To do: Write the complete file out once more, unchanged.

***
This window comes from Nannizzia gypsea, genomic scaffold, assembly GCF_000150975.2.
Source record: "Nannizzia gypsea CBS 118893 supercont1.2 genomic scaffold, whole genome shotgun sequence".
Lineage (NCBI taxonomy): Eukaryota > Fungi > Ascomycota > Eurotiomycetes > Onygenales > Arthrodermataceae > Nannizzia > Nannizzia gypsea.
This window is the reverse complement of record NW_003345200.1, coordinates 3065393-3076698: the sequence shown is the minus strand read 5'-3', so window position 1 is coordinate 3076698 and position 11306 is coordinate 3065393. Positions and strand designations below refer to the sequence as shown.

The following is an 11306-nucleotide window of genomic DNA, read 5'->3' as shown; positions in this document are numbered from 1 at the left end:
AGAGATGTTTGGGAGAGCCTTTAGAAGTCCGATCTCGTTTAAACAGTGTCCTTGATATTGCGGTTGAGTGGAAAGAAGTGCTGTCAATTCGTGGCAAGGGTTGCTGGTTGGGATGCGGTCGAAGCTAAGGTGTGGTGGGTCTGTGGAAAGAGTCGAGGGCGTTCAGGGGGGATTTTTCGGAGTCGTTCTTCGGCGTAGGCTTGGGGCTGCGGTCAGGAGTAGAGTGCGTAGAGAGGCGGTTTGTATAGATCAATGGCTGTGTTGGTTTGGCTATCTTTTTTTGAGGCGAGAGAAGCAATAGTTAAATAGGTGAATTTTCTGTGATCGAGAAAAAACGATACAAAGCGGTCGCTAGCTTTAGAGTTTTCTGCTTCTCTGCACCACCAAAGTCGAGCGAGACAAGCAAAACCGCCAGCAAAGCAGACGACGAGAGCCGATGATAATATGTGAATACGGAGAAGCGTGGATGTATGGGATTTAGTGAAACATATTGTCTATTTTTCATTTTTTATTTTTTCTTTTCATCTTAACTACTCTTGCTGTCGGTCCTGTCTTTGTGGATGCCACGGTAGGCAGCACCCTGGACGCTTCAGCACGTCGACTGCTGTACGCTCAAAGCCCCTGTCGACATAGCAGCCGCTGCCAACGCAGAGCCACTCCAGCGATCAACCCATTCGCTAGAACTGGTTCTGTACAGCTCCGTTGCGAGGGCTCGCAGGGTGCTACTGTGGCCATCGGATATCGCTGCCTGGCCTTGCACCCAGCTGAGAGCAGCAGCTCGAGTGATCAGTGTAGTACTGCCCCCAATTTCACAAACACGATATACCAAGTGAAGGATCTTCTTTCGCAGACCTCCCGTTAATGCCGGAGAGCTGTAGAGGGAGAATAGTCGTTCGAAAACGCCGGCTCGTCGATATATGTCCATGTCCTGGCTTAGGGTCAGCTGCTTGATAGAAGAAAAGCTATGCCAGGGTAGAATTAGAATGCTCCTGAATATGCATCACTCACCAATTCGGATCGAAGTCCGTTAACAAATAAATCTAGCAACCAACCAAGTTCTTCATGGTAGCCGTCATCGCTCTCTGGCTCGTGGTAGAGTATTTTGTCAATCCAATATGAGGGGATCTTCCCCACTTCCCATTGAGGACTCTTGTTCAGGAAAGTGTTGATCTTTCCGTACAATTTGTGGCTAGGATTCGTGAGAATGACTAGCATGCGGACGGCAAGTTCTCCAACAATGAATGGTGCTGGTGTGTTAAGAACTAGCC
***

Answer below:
This window comes from Nannizzia gypsea, genomic scaffold, assembly GCF_000150975.2.
Source record: "Nannizzia gypsea CBS 118893 supercont1.2 genomic scaffold, whole genome shotgun sequence".
Lineage (NCBI taxonomy): Eukaryota > Fungi > Ascomycota > Eurotiomycetes > Onygenales > Arthrodermataceae > Nannizzia > Nannizzia gypsea.
This window is the reverse complement of record NW_003345200.1, coordinates 3065393-3076698: the sequence shown is the minus strand read 5'-3', so window position 1 is coordinate 3076698 and position 11306 is coordinate 3065393. Positions and strand designations below refer to the sequence as shown.

The following is an 11306-nucleotide window of genomic DNA, read 5'->3' as shown; positions in this document are numbered from 1 at the left end:
AGAGATGTTTGGGAGAGCCTTTAGAAGTCCGATCTCGTTTAAACAGTGTCCTTGATATTGCGGTTGAGTGGAAAGAAGTGCTGTCAATTCGTGGCAAGGGTTGCTGGTTGGGATGCGGTCGAAGCTAAGGTGTGGTGGGTCTGTGGAAAGAGTCGAGGGCGTTCAGGGGGGATTTTTCGGAGTCGTTCTTCGGCGTAGGCTTGGGGCTGCGGTCAGGAGTAGAGTGCGTAGAGAGGCGGTTTGTATAGATCAATGGCTGTGTTGGTTTGGCTATCTTTTTTTGAGGCGAGAGAAGCAATAGTTAAATAGGTGAATTTTCTGTGATCGAGAAAAAACGATACAAAGCGGTCGCTAGCTTTAGAGTTTTCTGCTTCTCTGCACCACCAAAGTCGAGCGAGACAAGCAAAACCGCCAGCAAAGCAGACGACGAGAGCCGATGATAATATGTGAATACGGAGAAGCGTGGATGTATGGGATTTAGTGAAACATATTGTCTATTTTTCATTTTTTATTTTTTCTTTTCATCTTAACTACTCTTGCTGTCGGTCCTGTCTTTGTGGATGCCACGGTAGGCAGCACCCTGGACGCTTCAGCACGTCGACTGCTGTACGCTCAAAGCCCCTGTCGACATAGCAGCCGCTGCCAACGCAGAGCCACTCCAGCGATCAACCCATTCGCTAGAACTGGTTCTGTACAGCTCCGTTGCGAGGGCTCGCAGGGTGCTACTGTGGCCATCGGATATCGCTGCCTGGCCTTGCACCCAGCTGAGAGCAGCAGCTCGAGTGATCAGTGTAGTACTGCCCCCAATTTCACAAACACGATATACCAAGTGAAGGATCTTCTTTCGCAGACCTCCCGTTAATGCCGGAGAGCTGTAGAGGGAGAATAGTCGTTCGAAAACGCCGGCTCGTCGATATATGTCCATGTCCTGGCTTAGGGTCAGCTGCTTGATAGAAGAAAAGCTATGCCAGGGTAGAATTAGAATGCTCCTGAATATGCATCACTCACCAATTCGGATCGAAGTCCGTTAACAAATAAATCTAGCAACCAACCAAGTTCTTCATGGTAGCCGTCATCGCTCTCTGGCTCGTGGTAGAGTATTTTGTCAATCCAATATGAGGGGATCTTCCCCACTTCCCATTGAGGACTCTTGTTCAGGAAAGTGTTGATCTTTCCGTACAATTTGTGGCTAGGATTCGTGAGAATGACTAGCATGCGGACGGCAAGTTCTCCAACAATGAATGGTGCTGGTGTGTTAAGAACTAGCC